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IPO Market Just Really, Really Lousy

Published on April 1, 2009
by John Paczkowski

thesandhillroadTo hear tell from the National Venture Capital Association, the VC landscape is as burned out and desolate as the ashen vistas of Cormac McCarthy’s “The Road.” According to its latest data, not a single venture-backed company went public in the first quarter of 2009 or the one that preceded it. That’s the first time the association has ever recorded two consecutive quarters with no issues. Worse, six venture-backed IPOs were withdrawn from registration in Q1. “We predicted that the venture-backed IPO market was going to get worse before it was going to get better, and we were unfortunately correct,” said NVCA president Mark Heesen. “Today our concerns are not limited to the zero IPO issues but have now expanded to the shrinking pipeline of companies in registration. Once we begin to see a recovery, there won’t be many companies prepared to take advantage of it, effectively extending the lackluster market until the pipeline rebuilds.”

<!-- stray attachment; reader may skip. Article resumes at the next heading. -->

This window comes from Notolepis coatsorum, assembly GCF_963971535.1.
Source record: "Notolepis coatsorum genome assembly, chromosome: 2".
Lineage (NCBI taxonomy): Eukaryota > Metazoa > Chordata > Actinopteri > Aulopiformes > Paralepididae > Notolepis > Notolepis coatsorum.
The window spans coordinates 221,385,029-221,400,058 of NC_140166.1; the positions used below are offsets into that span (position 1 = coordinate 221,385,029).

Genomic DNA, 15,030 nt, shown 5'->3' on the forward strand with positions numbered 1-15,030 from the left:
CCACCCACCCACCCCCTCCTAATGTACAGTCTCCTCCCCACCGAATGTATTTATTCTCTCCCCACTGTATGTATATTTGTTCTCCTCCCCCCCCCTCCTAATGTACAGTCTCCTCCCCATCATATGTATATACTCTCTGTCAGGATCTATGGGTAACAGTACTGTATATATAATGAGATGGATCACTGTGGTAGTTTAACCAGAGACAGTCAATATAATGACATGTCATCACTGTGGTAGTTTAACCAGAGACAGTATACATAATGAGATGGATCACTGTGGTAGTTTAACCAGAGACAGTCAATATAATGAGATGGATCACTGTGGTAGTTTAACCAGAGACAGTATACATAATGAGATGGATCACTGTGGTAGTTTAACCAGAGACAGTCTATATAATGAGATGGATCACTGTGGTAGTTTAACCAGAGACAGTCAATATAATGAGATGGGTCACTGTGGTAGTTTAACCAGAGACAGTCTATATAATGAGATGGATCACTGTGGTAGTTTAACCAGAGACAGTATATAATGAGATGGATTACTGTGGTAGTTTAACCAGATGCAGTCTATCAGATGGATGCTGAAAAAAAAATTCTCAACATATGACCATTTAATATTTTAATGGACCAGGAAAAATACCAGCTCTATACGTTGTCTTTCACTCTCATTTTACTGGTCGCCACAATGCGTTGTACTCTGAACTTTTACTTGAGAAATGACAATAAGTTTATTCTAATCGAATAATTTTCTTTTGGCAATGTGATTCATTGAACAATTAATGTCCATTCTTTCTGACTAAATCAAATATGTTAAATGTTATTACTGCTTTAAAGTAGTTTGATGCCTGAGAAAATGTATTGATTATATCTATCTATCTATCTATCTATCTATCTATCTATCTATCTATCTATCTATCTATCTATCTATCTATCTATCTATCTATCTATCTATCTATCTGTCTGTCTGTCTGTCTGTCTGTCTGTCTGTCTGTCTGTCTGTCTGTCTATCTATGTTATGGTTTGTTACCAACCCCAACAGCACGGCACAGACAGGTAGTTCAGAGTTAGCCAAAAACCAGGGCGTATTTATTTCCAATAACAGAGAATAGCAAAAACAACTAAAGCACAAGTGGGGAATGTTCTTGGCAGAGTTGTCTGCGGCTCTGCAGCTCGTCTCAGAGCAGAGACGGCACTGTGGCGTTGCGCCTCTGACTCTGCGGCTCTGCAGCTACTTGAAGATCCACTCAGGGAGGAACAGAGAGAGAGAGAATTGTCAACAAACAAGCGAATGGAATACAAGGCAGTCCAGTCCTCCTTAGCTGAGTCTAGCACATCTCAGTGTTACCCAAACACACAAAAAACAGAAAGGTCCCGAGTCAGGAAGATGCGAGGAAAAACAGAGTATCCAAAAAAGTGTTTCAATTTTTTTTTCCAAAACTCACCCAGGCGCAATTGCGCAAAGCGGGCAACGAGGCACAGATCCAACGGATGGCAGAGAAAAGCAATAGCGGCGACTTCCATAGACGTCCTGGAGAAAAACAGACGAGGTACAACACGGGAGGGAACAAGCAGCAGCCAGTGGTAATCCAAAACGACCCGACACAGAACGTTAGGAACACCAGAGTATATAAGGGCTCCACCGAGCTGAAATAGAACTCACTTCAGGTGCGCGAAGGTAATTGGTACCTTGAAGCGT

Until then, the market will have to make due with merger-and-acquisition deals, which themselves aren’t doing so well. There were just 68 M&As in the first quarter of 2009, the lowest number since 1999. And they generated just $3.2 billion–down 65 percent from a year ago. Seems acquiring companies are on the lookout for bargain-basement deals and there are unquestionably few to be had given the souring economy. “Acquiring companies are simply looking to be very aggressive buyers and frankly are looking for rock-bottom pricing because that’s what they should be doing in this kind of environment,” Jim Watson, managing general partner at CMEA Capital, told VentureWire. “If you’re a seller now it’s because you have to be a seller.”

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